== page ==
Incoming freshmen at a recent orientation at California State University, Sacramento were greeted with a "Class of 2020" welcoming banner and administrators wearing green-and-white buttons reading: "Ask me how to finish in four."
The buttons represent a mission aimed at improving dismal four-year completion rates not just at that campus but throughout the California State University system.
The share of full-time Sacramento State freshmen who left with degrees in four years has averaged around 9 percent since 2004, according to university statistics. Between 41 percent and 46 percent of freshmen finished within six years.
Those statistics put the school near the bottom in the 23-campus, 418,000-student CSU system.
Those rates "suck, and you can quote me on that," Sacramento State President Robert S. Nelsen said.
The CSU system has seen some improvement in graduation rates in recent years, but it's still low - 19 percent of 2011 freshman got a degree in four years, while 57 percent of those who started in 2009 graduated in six years.
CSU trustees are scheduled to adopt plans in September aimed at dramatically boosting rates by 2025. Preliminary targets are as high as 35 percent of freshmen graduating in four years and 70 percent by six years.
An incentive is a $35 million state grant payable only if the system adopts "coherent" plans to improve the completion numbers, with special emphasis on low-income students. Legislators made the money available under the rationale that the faster current students earn degrees, the more room for new students, easing funding demands.
At Sacramento State and other CSU campuses, new online registration systems are designed to keep students on track with required courses for their major and make it more difficult to drift off too much into electives.
More intensive counseling will be available to address degree delays and problems. Better computerized predictions will alert departments about demand for extra class sections. Officials say more faculty is being hired to ease overcrowded courses and majors. And the university is working with area high schools to create remedial courses students might complete before they start CSU.
To put special emphasis on the issues, Nelsen recently appointed a so-called "graduation czar," Jim Dragna, whose official title is executive director of university initiatives and student success.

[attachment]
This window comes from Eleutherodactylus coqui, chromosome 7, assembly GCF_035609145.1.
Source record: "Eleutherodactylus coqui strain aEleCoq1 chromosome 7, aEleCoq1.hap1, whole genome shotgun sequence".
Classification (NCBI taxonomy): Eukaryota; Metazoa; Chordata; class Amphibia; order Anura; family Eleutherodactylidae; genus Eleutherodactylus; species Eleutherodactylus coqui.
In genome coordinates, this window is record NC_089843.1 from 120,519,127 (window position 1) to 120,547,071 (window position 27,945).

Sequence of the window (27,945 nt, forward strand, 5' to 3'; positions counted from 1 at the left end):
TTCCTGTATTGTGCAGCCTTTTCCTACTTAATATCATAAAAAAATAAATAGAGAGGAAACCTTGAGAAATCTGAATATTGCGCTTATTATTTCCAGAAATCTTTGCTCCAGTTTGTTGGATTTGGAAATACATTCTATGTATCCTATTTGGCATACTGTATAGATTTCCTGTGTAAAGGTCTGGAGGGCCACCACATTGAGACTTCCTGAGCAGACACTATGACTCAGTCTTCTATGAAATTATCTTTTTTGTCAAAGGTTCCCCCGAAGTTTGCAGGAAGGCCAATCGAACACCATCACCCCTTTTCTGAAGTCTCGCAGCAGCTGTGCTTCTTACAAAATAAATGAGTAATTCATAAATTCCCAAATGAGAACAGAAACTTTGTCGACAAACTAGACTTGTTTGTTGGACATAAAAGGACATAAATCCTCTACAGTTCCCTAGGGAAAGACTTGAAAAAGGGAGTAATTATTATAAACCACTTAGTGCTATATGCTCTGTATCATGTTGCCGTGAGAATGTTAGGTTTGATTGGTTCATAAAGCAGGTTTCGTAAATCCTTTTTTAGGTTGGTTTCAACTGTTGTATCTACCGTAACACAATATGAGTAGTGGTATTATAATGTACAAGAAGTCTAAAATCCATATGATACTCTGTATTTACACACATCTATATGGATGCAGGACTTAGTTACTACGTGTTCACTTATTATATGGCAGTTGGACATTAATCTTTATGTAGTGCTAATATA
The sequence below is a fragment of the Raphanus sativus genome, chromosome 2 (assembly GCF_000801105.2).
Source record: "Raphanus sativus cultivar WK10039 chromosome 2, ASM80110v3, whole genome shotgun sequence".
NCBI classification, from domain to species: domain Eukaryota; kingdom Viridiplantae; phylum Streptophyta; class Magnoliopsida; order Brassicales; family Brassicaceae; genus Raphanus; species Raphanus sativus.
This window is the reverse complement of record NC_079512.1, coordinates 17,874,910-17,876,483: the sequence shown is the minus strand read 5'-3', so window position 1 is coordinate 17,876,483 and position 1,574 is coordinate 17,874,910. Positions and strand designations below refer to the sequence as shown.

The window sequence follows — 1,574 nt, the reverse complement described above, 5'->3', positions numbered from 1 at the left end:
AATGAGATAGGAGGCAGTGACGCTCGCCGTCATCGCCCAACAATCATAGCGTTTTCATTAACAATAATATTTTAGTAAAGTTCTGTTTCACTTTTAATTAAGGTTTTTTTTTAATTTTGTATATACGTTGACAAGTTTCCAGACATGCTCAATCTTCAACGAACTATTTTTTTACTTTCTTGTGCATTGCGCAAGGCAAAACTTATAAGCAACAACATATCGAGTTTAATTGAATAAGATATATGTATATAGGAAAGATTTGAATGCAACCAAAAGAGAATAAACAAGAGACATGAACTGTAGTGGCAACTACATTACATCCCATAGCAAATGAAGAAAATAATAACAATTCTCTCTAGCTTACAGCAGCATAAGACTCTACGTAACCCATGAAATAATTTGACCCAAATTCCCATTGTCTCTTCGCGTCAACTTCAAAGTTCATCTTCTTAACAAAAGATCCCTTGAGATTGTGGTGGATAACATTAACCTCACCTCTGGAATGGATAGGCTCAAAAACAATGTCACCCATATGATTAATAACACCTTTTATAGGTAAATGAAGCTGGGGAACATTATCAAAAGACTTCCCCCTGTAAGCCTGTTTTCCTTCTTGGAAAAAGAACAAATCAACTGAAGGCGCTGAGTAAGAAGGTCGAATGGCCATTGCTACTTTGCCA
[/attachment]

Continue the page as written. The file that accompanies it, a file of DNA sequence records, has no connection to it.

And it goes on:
Lande Ajose, director of California Competes, a research and policy organization that focuses on workforce and higher education, said it's laudable CSU is trying to address "deplorably low" rates. In the past, the system wrongly accepted low four-year completion rates as a fact of life and didn't do much to change things.
"It is still difficult, but they are rowing in the right direction," Ajose said.
For their part, Sacramento State students are being asked to take an online pledge to register for at least 30 units a year and meet with advisers twice annually. In the past, too many students dallied for years with less than full course loads, CSU officials said.
Amy Baker, from Stockton, signed the pledge because she wants to save money and get into the real world.
"I want to be able to get out and into the workforce and start a job and get on with my life," she said.
CSU leaders acknowledge success won't be easy. They note large numbers of students are from low-income and immigrant families with no college experience. Many students must pass non-credit remedial classes that can take up much of their first year on campus, lengthening their time to a degree.
Plus, they say, the system is still recovering from the recession's budget cuts that reduced the number of courses offered, making it harder to get classes, especially required ones in high demand.
At 28,000-student Sacramento State, Nelsen said the "Finish in Four" campaign represents a change in campus culture from a more leisurely approach. Students will be "challenged in a way I think they are capable of being challenged," he said.
Addressing the freshmen at orientation, Nelsen urged them to take the pledge and warned that each additional year of college and living expenses costs about $23,000, plus lost wages.
"How many you have got an extra $23,000 in your back pocket right now?" He asked.
Beth Lesen, Sacramento State's associate vice president for student engagement and success, noted Cal State has two tuition levels - one for up to six credits a semester and another for 6.1 and above.
So taking 12 rather than 15 credits, she told a group of parents at the orientation, "is like passing up a bargain in the store."
"You don't turn down free things as a matter of course in your life," she said.